In this 3rd and final post of our “Successful landing page” series of blog articles, we’ll be looking at how and why it’s so important that you continue to review and analyse performance of your landing pages. In our previous two posts we looked at the correct ways to plan a successful landing page, then we looked at how to design a successful landing page.
Any sort of live content on your website should be treated as an opportunity to experiment (responsibly) with an aim to improve performance, through continuous tweaking and monitoring. This is especially the case with landing pages, which are first and foremost there to engage and ultimately convert site visitors. After all, you need to demonstrate return on investment (ROI) for all the time and money spent developing your landing pages!
It’s vitally important that you have analytical software setup (for most of us this will be Google Analytics) so that you can monitor how your website and landing pages are performing. ‘Tracking’ was one of the key considerations we mentioned in our earlier post, when ‘Designing a successful landing page’. This will allow you to understand how successful your landing page is from day one, and if any of the tweaks you’re making are having either a positive or negative effect.
There’s almost an infinite number of metrics you can track, so it’s important to focus on the most valuable to prevent us from being distracted by less useful data:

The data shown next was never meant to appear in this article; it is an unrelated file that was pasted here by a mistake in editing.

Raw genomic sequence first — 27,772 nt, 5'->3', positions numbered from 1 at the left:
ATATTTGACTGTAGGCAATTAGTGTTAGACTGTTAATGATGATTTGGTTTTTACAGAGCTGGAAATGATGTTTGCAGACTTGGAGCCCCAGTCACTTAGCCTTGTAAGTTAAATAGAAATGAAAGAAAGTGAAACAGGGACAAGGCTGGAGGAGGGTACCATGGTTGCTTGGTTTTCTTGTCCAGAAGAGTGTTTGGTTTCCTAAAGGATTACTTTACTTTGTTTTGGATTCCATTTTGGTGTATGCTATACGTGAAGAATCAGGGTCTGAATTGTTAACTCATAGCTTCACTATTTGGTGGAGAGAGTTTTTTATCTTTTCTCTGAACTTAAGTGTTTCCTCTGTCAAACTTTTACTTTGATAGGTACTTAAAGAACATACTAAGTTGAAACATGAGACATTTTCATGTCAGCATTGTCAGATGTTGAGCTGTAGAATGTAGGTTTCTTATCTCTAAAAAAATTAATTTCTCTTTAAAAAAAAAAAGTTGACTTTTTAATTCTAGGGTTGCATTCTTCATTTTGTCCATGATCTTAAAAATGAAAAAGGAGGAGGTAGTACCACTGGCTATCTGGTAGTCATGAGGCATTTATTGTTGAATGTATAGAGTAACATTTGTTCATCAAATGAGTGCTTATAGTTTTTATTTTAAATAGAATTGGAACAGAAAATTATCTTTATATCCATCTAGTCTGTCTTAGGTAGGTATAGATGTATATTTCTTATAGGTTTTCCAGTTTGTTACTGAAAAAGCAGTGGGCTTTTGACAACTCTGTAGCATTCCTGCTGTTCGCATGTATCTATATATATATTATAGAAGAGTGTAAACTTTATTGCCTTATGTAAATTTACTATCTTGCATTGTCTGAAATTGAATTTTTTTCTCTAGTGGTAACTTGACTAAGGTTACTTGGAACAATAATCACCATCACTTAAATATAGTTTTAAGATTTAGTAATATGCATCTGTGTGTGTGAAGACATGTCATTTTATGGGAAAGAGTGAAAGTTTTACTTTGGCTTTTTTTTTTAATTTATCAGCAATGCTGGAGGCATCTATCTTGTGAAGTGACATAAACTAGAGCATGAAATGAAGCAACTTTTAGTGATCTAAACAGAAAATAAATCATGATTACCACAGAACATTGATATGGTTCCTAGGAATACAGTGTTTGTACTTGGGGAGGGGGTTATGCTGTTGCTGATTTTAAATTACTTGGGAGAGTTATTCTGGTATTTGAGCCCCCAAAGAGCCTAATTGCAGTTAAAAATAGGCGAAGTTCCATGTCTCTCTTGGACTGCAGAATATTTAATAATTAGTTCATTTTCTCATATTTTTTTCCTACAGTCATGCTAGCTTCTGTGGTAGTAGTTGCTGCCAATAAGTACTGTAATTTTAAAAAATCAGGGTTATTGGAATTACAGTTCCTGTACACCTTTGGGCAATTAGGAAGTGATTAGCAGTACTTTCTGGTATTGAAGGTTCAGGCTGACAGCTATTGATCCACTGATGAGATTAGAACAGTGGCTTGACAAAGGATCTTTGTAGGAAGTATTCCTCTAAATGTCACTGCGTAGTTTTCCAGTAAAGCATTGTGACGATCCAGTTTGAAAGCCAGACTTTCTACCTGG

- Number of landing page views
- Conversion rate (ratio of views to user action)
- Bounce rate
- Number of conversions
- Number of leads
- Number of customers
No, tweaking isn’t a new form of ‘twerking’! This is to do with making constant adjustments, with the aim of increasing the metrics listed above (apart from the bounce rate). Analytics are extremely useful, as they provide an insight into the ways you can tweak your landing page to optimise it further.
For example: low page views (little traffic) compared with other areas of your site could signify that you need to work on your search engine optimisation (see our post here on effective SEO strategy).
A high bounce rate / low conversion rate would suggest you need to improve your general content: better calls to action and USP (unique selling proposition). Is it clear what you’re selling, what the benefits are? Have you included enough information for a prospective customer to commit to the desired action e.g. fill in a form / get in touch?
High number of conversions but few of these becoming actual leads would lead us to think the quality of leads is poor and perhaps we need to rethink the content and overall keywords we’re targeting. Does the content make it clear what you’re selling and at what level, are your keywords relevant to your targeted audience? E.g. using ‘budget’, ‘cheap’, ‘bargain’ will most likely provide you with enquiries from people with a very limited budget.
By continuing to analyse results, making tweaks then letting them run again before reviewing, will give you an understanding of the ways you can improve the effectiveness of your landing pages. Remember to take notes / keep copies of previous content / settings before making changes, in case you need to revert back due to a drop in performance!
Last but not least – do not be afraid or feel bad, guilty or ashamed if tweaks made produce a drop in traffic or conversions, as Richard Bach once famously said:
“There are no mistakes. The events we bring upon ourselves, no matter how unpleasant, are necessary in order to learn what we need to learn; whatever steps we take, they're necessary to reach the places we've chosen to go”.